This brings up another subject- The two vehicle option. Costs twice as much but if you have two income earners, one plus one equals four. More room. One can stay stationary while the other one moves or both can convoy. One can be bigger and the other smaller when gas is at a premium.

Two is one and one is non. It was a big fear living in the vehicle. If it broke down...or burned...or was impounded... not only did I lose my home and place to sleep that night, I would lose all my gear as well. Two vehicles also means you can own more stuff...like tools to fix the broken down vehicle
0 x
I have a Tactical Harness and I have a Tool Belt. The Tool Belt is more Useful.

User avatar
oldschool
Posts: 1950
Joined: Fri Feb 24, 2012 12:27 pm
x 1
x 3
Contact:
Canada

Re: Saving on Rent

Postby oldschool » Tue Jan 26, 2016 5:58 am

Interesting idea - another way to save on rent is to fully own your house :) lol
0 x

helicopilot
Topic Leader
Posts: 1071
Joined: Tue Mar 12, 2013 1:59 pm
Location: Back in AB, Yeah!!!
x 15
x 55
Canada

Re: Saving on Rent

Postby helicopilot » Tue Jan 26, 2016 1:59 pm

oldschool wrote:Interesting idea - another way to save on rent is to fully own your house :) lol


Amen to that! The suggestion above though may appeal to someone who's starting out in life and would like to save enough money to buy a house. Perhaps start with a tiny house owned outright, keep saving, then upgrade as time goes.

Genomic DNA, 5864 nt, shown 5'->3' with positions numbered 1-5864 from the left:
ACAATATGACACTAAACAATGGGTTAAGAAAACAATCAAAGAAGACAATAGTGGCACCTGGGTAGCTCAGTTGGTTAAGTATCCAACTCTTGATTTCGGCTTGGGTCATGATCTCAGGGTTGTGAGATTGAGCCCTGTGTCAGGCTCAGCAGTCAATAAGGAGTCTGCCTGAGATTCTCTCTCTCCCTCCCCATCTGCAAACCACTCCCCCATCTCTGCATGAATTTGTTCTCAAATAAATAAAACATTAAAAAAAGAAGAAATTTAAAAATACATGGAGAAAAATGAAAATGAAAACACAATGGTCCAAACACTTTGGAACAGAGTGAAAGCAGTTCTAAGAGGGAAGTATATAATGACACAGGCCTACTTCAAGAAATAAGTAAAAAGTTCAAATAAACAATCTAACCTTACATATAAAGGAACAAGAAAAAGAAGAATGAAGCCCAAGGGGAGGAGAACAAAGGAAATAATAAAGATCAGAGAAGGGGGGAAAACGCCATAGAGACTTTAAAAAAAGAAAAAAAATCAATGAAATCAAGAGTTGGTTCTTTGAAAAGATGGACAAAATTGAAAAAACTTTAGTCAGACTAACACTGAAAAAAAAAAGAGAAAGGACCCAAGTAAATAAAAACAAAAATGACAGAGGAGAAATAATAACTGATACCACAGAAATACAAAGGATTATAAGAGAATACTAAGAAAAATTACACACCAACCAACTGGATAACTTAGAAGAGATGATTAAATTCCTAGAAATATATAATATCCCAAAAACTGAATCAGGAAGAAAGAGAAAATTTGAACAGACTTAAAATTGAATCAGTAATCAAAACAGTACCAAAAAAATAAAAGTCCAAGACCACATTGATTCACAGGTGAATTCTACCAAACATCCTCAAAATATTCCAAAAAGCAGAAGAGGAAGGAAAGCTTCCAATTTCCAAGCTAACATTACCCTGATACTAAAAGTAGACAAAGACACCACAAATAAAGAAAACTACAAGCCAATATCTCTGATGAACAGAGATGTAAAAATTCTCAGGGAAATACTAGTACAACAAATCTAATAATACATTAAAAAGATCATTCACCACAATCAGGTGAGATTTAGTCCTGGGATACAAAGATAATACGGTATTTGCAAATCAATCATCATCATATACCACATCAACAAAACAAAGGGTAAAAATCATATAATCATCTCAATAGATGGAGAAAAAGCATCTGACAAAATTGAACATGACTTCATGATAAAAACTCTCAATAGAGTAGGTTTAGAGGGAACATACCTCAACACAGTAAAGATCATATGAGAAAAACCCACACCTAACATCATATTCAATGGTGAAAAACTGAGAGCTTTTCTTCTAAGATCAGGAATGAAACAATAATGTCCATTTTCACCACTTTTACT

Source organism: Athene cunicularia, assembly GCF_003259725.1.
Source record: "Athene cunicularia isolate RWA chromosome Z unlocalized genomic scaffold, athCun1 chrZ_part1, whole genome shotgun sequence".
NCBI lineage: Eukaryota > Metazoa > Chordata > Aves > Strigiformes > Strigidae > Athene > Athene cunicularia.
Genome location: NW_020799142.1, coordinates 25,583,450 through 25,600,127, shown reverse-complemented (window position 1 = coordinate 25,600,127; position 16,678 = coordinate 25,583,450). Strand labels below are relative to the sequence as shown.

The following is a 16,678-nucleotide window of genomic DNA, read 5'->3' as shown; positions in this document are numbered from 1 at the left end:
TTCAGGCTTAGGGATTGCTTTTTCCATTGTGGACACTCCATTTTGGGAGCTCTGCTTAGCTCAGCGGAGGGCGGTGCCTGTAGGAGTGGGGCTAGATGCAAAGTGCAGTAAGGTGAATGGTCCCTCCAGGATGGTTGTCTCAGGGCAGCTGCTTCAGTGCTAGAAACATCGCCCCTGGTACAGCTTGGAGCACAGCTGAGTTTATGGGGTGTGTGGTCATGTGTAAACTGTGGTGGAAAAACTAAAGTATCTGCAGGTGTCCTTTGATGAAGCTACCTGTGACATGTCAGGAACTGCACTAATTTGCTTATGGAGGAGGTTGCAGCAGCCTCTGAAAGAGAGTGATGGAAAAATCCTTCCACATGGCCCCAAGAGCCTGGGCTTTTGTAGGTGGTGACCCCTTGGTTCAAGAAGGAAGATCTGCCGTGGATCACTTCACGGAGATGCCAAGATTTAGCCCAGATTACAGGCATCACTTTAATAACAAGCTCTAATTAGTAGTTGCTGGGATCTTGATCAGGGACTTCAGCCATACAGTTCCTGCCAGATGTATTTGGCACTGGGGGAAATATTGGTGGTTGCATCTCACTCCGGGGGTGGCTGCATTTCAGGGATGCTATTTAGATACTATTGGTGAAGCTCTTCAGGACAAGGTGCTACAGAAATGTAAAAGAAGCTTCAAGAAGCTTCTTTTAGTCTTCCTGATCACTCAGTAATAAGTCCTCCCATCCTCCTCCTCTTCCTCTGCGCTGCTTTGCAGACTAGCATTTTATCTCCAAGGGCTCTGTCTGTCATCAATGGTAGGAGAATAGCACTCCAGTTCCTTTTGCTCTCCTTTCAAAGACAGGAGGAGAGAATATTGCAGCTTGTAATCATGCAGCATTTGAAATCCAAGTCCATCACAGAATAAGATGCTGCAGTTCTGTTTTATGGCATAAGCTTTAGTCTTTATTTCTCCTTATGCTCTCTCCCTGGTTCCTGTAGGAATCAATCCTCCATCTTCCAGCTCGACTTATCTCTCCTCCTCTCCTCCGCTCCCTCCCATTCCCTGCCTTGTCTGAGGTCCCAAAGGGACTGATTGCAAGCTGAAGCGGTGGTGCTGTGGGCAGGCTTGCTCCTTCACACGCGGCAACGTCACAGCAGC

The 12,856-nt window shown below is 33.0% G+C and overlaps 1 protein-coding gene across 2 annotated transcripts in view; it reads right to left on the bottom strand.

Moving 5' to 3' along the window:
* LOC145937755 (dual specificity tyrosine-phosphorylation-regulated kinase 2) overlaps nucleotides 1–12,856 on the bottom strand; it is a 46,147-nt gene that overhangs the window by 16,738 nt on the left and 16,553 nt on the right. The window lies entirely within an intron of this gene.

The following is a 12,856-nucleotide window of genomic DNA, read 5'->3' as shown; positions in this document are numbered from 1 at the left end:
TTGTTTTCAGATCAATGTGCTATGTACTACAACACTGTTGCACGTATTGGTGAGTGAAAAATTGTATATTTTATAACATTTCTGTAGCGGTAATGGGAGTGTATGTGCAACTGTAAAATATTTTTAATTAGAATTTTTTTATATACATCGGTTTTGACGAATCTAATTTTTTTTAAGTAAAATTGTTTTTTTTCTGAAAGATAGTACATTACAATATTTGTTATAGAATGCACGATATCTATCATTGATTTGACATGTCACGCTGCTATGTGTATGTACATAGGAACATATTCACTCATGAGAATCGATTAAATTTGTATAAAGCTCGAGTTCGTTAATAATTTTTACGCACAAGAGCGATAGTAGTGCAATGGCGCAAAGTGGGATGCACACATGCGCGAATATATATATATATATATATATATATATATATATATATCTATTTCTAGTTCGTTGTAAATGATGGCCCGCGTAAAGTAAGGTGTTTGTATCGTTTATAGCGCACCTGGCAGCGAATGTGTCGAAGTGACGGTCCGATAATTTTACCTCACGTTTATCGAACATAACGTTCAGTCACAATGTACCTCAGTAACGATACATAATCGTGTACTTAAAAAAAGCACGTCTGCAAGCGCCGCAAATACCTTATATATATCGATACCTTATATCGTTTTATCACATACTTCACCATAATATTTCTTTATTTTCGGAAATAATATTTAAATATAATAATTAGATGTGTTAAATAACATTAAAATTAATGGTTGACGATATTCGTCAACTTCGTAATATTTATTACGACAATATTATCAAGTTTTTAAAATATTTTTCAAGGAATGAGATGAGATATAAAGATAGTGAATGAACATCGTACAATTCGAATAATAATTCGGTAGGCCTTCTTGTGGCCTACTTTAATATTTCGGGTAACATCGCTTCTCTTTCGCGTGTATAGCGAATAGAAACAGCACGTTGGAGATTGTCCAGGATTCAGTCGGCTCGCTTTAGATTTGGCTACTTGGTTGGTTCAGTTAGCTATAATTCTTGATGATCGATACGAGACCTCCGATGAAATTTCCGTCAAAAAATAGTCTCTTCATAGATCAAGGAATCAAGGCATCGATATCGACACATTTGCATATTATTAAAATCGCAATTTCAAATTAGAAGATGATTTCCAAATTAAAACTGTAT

I laugh so hard when I watch (errr, I mean Mrs HP watches) HGTV and you see a 22 year old couple, no kids, just had their first real job for a year, 10s of $1000 in school debt, telling the host they are looking for a 1,500+ sqft house, all upgraded, granit, double garage and a big yard. :lol: :roll:
0 x

User avatar
cernunnos5
Posts: 1233
Joined: Thu Jul 21, 2011 3:48 pm
x 1
x 19

Re: Saving on Rent

Postby cernunnos5 » Fri Jan 29, 2016 2:50 am

I'm experiencing a bit of "Nerd Luv" at the moment. I do a lot of killing time till the spring. Its always an endurance test. Mrs C5 and myself have been working our way through the X Files. If you happen to have Netflix, check out season 5, episode 11. I chucked a couple times to the mrs, "These are places you could expect to find me living". I supposed the shipping container thing started here. 3 places you could expect to play , Where is Waldo C5.
0 x
I have a Tactical Harness and I have a Tool Belt. The Tool Belt is more Useful.


Return to “Survive and Thrive”

Who is online

Users browsing this forum: No registered users and 1 guest